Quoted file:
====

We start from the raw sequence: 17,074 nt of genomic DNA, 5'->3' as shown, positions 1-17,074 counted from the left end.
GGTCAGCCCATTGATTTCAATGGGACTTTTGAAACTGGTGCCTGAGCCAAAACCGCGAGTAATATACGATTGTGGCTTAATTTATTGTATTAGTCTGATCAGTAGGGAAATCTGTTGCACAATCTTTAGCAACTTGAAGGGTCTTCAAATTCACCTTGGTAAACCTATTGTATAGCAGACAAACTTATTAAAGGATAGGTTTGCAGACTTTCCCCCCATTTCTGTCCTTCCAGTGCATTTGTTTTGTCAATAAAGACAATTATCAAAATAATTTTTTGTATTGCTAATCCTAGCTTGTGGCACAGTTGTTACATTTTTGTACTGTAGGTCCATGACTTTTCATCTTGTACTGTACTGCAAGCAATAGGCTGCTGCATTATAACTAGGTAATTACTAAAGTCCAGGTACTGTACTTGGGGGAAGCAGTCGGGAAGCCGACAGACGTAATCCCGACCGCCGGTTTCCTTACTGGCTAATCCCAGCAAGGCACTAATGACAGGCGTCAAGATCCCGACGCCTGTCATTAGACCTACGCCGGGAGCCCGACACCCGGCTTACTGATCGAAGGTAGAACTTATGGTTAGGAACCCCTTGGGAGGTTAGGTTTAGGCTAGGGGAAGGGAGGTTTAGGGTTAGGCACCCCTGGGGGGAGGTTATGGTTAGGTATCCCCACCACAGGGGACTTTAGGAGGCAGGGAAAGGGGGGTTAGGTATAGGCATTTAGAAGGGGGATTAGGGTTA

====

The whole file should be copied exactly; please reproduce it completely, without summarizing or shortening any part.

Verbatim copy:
We start from the raw sequence: 17,074 nt of genomic DNA, 5'->3' as shown, positions 1-17,074 counted from the left end.
GGTCAGCCCATTGATTTCAATGGGACTTTTGAAACTGGTGCCTGAGCCAAAACCGCGAGTAATATACGATTGTGGCTTAATTTATTGTATTAGTCTGATCAGTAGGGAAATCTGTTGCACAATCTTTAGCAACTTGAAGGGTCTTCAAATTCACCTTGGTAAACCTATTGTATAGCAGACAAACTTATTAAAGGATAGGTTTGCAGACTTTCCCCCCATTTCTGTCCTTCCAGTGCATTTGTTTTGTCAATAAAGACAATTATCAAAATAATTTTTTGTATTGCTAATCCTAGCTTGTGGCACAGTTGTTACATTTTTGTACTGTAGGTCCATGACTTTTCATCTTGTACTGTACTGCAAGCAATAGGCTGCTGCATTATAACTAGGTAATTACTAAAGTCCAGGTACTGTACTTGGGGGAAGCAGTCGGGAAGCCGACAGACGTAATCCCGACCGCCGGTTTCCTTACTGGCTAATCCCAGCAAGGCACTAATGACAGGCGTCAAGATCCCGACGCCTGTCATTAGACCTACGCCGGGAGCCCGACACCCGGCTTACTGATCGAAGGTAGAACTTATGGTTAGGAACCCCTTGGGAGGTTAGGTTTAGGCTAGGGGAAGGGAGGTTTAGGGTTAGGCACCCCTGGGGGGAGGTTATGGTTAGGTATCCCCACCACAGGGGACTTTAGGAGGCAGGGAAAGGGGGGTTAGGTATAGGCATTTAGAAGGGGGATTAGGGTTA